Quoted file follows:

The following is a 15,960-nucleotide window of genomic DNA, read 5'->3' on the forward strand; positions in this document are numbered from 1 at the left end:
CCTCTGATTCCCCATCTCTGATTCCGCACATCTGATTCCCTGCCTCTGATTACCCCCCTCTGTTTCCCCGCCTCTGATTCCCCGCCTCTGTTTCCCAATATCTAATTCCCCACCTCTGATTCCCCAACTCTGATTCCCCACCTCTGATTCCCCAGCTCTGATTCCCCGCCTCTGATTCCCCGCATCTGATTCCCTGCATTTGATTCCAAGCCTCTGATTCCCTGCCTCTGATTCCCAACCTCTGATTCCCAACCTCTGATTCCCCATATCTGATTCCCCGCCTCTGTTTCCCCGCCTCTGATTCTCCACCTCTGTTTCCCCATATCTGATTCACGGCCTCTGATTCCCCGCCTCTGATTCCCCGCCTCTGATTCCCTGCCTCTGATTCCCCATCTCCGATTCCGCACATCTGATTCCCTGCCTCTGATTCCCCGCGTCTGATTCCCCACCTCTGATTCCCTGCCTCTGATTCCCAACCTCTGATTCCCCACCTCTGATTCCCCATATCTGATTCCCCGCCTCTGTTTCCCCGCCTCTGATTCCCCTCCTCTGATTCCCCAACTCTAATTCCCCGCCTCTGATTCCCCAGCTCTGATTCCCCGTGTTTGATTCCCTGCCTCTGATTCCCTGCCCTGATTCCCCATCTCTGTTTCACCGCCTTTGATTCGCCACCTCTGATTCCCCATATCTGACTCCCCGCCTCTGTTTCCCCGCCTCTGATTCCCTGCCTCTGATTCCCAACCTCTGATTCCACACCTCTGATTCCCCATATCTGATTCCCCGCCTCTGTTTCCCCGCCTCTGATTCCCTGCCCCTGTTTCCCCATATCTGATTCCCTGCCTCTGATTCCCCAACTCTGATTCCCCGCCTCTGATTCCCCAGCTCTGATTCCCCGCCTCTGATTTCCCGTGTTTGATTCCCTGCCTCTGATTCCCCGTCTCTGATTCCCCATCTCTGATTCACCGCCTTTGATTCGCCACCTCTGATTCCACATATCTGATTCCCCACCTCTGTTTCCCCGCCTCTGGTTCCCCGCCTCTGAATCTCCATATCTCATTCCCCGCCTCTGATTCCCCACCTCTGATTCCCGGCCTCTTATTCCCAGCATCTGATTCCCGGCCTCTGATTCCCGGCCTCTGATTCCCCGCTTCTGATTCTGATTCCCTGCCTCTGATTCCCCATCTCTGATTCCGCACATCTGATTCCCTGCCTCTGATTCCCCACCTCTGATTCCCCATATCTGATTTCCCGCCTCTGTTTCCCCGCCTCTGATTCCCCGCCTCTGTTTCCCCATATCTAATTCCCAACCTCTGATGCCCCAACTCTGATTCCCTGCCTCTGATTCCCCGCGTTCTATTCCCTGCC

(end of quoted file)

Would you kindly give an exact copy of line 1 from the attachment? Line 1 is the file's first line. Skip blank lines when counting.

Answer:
The following is a 15,960-nucleotide window of genomic DNA, read 5'->3' on the forward strand; positions in this document are numbered from 1 at the left end: